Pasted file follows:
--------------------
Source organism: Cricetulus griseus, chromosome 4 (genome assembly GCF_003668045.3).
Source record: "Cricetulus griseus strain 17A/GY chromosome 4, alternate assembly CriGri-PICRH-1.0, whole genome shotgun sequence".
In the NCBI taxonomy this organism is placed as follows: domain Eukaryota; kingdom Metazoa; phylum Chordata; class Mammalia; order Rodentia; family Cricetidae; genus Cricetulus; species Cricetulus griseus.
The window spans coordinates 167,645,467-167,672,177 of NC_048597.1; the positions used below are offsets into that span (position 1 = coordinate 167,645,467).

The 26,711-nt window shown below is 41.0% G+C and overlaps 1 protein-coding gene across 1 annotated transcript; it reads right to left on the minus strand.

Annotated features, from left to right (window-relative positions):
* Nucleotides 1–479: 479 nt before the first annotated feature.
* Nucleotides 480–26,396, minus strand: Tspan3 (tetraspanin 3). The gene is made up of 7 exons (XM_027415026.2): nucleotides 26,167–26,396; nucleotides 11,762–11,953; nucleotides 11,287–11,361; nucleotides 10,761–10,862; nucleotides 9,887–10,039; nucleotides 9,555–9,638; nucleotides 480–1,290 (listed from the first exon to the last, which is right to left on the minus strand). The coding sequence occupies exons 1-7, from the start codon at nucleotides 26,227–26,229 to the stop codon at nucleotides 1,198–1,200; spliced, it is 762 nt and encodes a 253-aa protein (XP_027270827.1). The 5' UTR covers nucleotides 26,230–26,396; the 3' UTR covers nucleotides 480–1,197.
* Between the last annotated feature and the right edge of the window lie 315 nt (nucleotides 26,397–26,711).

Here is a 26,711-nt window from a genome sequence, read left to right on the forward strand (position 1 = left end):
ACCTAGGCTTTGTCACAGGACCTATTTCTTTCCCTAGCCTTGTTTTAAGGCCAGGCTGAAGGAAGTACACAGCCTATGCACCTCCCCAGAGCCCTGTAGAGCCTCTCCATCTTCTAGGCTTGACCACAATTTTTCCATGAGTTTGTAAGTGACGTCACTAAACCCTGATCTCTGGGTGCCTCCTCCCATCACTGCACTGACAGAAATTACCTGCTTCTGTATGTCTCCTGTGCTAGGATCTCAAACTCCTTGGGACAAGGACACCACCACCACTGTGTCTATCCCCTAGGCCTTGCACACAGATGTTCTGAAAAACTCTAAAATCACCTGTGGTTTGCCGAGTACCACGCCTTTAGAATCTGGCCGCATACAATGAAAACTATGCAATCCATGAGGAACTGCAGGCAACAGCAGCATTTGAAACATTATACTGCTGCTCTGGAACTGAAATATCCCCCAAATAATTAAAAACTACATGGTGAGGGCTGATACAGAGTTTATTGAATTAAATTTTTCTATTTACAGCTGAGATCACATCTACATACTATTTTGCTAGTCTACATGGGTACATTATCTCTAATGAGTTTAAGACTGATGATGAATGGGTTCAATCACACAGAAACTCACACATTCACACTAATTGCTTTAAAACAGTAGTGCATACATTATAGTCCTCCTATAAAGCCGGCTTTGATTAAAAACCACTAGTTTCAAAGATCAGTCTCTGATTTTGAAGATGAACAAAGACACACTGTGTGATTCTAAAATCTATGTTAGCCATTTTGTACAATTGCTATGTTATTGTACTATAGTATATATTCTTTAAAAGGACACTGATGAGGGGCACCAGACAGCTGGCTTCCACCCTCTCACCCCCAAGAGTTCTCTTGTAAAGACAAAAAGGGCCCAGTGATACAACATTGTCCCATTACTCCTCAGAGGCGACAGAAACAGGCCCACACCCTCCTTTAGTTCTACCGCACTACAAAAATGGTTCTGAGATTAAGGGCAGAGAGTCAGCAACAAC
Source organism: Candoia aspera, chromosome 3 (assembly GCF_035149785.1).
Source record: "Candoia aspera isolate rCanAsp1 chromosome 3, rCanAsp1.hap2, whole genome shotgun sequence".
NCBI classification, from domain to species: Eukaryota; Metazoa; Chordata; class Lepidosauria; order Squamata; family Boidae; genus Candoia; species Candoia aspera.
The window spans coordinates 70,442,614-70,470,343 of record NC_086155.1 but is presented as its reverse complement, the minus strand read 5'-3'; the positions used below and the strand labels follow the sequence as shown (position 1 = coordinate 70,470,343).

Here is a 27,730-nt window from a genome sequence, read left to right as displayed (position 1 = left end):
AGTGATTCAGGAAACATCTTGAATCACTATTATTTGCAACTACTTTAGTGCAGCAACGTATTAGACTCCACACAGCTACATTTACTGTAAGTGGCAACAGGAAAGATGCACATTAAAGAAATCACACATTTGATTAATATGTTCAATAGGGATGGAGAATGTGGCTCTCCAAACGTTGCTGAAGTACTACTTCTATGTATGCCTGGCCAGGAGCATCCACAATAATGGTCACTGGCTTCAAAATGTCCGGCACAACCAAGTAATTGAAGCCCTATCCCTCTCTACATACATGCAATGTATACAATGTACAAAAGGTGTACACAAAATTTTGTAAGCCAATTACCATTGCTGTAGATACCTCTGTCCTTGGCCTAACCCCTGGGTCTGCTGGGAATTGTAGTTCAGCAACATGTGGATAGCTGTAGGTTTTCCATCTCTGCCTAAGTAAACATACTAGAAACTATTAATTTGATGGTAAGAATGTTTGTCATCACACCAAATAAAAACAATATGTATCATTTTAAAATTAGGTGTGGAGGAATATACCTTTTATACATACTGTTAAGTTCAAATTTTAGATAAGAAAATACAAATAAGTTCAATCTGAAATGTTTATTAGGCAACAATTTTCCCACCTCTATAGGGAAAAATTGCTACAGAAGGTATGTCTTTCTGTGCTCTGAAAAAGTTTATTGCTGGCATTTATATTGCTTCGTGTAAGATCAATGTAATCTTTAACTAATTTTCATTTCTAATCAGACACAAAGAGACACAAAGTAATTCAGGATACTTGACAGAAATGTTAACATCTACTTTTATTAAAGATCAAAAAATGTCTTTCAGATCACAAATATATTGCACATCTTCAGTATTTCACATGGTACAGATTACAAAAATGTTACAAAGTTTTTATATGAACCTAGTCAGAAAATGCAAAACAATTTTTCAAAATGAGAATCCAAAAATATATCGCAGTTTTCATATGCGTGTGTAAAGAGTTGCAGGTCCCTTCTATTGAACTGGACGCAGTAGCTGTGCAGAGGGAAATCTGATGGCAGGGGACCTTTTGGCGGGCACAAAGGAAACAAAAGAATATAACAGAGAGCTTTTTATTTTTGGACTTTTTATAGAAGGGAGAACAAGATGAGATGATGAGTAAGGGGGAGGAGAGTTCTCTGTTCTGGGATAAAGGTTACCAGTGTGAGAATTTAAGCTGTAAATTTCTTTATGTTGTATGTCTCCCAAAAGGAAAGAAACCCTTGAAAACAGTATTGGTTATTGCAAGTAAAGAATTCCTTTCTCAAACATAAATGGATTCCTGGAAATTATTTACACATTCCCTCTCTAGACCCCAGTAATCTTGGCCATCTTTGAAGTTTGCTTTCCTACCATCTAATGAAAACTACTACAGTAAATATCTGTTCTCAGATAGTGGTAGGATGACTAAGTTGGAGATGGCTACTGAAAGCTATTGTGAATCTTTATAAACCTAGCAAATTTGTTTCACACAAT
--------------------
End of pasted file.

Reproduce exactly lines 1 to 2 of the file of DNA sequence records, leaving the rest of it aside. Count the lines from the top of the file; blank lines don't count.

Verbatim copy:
Source organism: Cricetulus griseus, chromosome 4 (genome assembly GCF_003668045.3).
Source record: "Cricetulus griseus strain 17A/GY chromosome 4, alternate assembly CriGri-PICRH-1.0, whole genome shotgun sequence".